Completely flat, the Netherlands is a paradise for cyclists, even amateurs like this writer, with its trademark red-painted cycling tracks running along the length and breadth of the country. I have in the past demurred at going on bike trips to hills around Geneva in the fear of not making past the first five kilometres up an incline let alone summit it on two wheels. But cycling in and around the outskirts of Amsterdam feels like a flatland fantasy revealing itself, where I average almost 50 kms a day and survive to not resent the saddle after the first day of body soreness. We are lucky that despite being a hot day, the wind never deserts us when we’re on our bikes making it particularly pleasant. We pedal into Amsterdam Bos by the Nieuwe Meer, one of the largest city parks in Europe, and meet a forest right on the edges of the metropolitan. At an impressive 1,000 hectares, the Bos is three times the size of the Central Park in New York, and around 200,000 trees that populate its vast expanse were planted by hand between 1930 and 1970. Riding along wooded trails, we pass lakes with people out on their canoes, horse farms where children learn to ride, a lonely heron in a bog standing on its one leg waiting for a prey in the harsh afternoon light.

We realise that our call to embark on a cycling holiday during a raging pandemic hasn’t been an entirely stupid one. What appears to be a discovery is the bike’s unobtrusive nature. You can cycle past crowded cities or dense forests without being noticed, especially if you’re keeping to the tracks, but emerge with an intimate experience of the landscape you’re in. The mundane, the cheerful and the aberrant show up on guarantee if you care to look.

 

Life By the Canal

The following day we venture into Haarlem, 20 kms away. Our route takes us flying past windmills, large industrial greenhouses growing flowers and produce—the Netherlands is one of the world’s foremost exporters of agricultural and horticultural products, its exports worth at €95.6 billion in 2021—and of course long-running canals. We stop for lunch at the canal side where we watch locals bring out their boats to enjoy the summer sun and the relentless draughts that send a chill down our spine with annoying regularity. Music, laughter, chatter, whooping, the air thick with the smell of cannabis all come at us from the Spaarne river, where the waterborne Dutch appear to be truly at home.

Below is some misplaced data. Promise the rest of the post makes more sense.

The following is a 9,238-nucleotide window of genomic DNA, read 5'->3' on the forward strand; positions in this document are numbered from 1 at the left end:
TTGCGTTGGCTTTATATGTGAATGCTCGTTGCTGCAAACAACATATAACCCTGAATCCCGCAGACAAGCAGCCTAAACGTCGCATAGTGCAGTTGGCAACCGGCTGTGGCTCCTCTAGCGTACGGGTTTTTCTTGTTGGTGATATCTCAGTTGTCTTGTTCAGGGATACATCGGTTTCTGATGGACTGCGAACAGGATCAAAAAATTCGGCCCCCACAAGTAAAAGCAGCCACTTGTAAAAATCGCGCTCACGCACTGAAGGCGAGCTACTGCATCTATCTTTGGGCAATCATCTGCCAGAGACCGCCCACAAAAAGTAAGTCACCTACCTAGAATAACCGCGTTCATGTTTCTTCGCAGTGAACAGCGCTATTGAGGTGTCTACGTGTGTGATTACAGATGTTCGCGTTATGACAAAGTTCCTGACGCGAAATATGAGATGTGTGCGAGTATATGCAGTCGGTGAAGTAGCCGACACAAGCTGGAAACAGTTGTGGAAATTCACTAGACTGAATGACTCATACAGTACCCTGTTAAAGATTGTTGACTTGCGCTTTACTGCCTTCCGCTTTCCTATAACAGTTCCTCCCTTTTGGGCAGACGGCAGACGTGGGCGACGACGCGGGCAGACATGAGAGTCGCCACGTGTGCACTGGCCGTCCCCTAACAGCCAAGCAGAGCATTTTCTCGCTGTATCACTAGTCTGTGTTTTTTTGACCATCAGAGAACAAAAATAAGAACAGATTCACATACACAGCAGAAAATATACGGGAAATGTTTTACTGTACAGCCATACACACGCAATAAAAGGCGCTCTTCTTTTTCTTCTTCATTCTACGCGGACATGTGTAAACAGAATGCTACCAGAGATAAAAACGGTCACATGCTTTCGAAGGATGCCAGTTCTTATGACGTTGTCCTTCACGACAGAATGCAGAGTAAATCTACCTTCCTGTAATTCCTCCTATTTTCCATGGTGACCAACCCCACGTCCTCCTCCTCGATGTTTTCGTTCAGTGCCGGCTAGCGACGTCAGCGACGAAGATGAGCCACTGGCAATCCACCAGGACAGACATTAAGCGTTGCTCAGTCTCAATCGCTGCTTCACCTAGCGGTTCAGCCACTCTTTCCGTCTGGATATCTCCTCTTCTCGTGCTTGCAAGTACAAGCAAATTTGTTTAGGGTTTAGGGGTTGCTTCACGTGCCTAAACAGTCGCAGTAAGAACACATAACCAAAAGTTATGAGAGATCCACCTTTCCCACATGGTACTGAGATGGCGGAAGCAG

On our final day in the Netherlands, saddle-sore and weary, we decide to give the cycles a bit of a rest and take the train to Delft, where on disembarking we hire another two bikes to get around its flower-filled, narrow lanes. We stop at Vermeer Centrum Delft that houses all of Johannes Vermeer’s 37 paintings at scale. We find the two-level studio almost to ourselves and take our sweet time to stare at the “Girl with the Pearl Earring” and “The Milkmaid”, his most well-known works. We head to the Royal Delft Museum next and have a guide walk us through the factory and introduces us to the Delft Blue-making process. White clay is everywhere, in large square blocks, as are the high-powered kilns where it’s moulded for paint. We watch master artists quietly at work with paintbrushes on earthenware adorning the moulds with their quintessential blue on white motifs.

Dusk arrives and we cycle back to the station stopping on the way to witness an incredibly tall couple celebrate their wedding in front of the Old Church and halt mid-street to let a family of ducks cross a thoroughfare. We close the curtain on our vacation quaffing beer, as I feel inspired to return home and ride more often.

 

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  • Debashree Majumdar is a failed skier and enthusiastic hiker. When travelling, she seeks out the hum of old neighbourhoods and the noise of bazaars. She is a freelance writer-editor and currently lives in Geneva.